Comparison of Two-Dimensional Echocardiography and Ultrafast Cardiac Computed Tomography for Evaluating Intracardiac Thrombi in Cerebral Ischemia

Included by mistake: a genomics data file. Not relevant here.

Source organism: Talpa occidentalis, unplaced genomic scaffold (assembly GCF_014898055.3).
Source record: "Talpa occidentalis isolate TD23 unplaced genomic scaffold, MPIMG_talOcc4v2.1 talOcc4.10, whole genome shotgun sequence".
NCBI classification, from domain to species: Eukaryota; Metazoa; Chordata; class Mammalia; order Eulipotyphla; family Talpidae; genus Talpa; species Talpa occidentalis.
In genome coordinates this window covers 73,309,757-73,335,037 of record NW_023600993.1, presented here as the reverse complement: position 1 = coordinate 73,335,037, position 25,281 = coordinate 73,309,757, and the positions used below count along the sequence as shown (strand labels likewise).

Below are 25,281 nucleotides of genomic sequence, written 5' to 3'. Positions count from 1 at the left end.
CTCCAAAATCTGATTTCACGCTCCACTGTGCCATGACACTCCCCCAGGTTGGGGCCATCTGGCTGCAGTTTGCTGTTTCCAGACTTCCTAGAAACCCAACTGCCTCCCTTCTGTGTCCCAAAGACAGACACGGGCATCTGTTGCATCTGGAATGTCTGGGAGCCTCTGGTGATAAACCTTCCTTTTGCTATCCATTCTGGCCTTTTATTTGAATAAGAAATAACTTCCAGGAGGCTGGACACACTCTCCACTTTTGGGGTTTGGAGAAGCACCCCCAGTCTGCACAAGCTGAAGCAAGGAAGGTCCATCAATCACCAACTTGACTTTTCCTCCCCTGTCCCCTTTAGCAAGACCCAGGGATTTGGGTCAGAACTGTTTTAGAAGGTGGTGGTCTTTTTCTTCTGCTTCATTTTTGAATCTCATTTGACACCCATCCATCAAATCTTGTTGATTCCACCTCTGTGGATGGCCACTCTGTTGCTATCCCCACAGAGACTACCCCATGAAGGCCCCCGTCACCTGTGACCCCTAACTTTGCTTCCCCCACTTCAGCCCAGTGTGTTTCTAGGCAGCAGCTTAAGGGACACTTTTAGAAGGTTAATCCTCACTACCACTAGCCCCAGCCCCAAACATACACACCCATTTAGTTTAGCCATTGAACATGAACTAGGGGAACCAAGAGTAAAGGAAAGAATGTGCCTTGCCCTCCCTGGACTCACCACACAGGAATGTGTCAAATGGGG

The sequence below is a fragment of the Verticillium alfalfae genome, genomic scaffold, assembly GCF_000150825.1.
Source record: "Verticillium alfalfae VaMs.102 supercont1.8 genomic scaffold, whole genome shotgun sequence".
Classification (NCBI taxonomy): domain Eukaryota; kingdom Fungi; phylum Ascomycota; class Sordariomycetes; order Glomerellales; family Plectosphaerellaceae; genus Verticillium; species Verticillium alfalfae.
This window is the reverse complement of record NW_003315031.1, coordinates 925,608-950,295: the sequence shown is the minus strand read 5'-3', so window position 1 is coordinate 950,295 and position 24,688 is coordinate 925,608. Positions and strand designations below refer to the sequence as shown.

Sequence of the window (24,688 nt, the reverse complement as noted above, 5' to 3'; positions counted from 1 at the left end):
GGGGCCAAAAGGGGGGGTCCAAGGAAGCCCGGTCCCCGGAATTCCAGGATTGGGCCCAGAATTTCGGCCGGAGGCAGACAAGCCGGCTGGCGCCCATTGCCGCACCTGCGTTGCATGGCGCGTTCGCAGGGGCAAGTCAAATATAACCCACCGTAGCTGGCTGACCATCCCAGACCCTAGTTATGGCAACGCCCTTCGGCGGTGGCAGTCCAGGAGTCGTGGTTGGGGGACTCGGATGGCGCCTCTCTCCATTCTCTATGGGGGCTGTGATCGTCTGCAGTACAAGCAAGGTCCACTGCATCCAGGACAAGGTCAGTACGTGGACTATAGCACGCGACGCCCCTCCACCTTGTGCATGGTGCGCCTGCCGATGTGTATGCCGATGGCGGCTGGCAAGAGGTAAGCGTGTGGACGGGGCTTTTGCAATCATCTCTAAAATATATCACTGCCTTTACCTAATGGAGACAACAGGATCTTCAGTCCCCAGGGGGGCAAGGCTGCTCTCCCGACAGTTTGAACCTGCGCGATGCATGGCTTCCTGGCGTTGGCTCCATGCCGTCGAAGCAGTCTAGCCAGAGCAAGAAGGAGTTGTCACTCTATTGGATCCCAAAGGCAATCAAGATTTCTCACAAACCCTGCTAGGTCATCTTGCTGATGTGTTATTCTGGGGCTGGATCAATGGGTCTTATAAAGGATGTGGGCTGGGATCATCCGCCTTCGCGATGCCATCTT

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Two-dimensional echocardiography has a high specificity for the detection of intracardiac thrombi, but technically difficult studies are often encountered. Ultrafast cardiac computed tomography may be useful in such cases. Using transthoracic two-dimensional echocardiography and ultrafast cardiac computed tomography, we studied 36 patients with cerebral ischemia; one patient had the studies performed on two occasions, making a total of 37 sets of studies. Technical difficulties occurred in 12 echocardiographic (32%) and two ultrafast cardiac computed tomographic (5%) studies. The two techniques agreed in 29 sets of studies (78%). Among the eight discrepant sets of studies, two-dimensional echocardiography was positive for a left ventricular thrombus while ultrafast cardiac computed tomography was negative in three and equivocal in one and echocardiography was equivocal while ultrafast cardiac computed tomography was negative in two and positive in one. In the latter case, a left ventricular thrombus was confirmed at autopsy. In the other discrepant set of studies echocardiography was negative while ultrafast cardiac computed tomography revealed a left atrial and appendage thrombus. Because of its ease of performance and safety, two-dimensional echocardiography is the appropriate initial screening test for left ventricular thrombus. Ultrafast cardiac computed tomography can provide additional information in patients with technically difficult or equivocal two-dimensional echocardiographic studies or patients with cardiac disorders predisposing to atrial thrombi formation.

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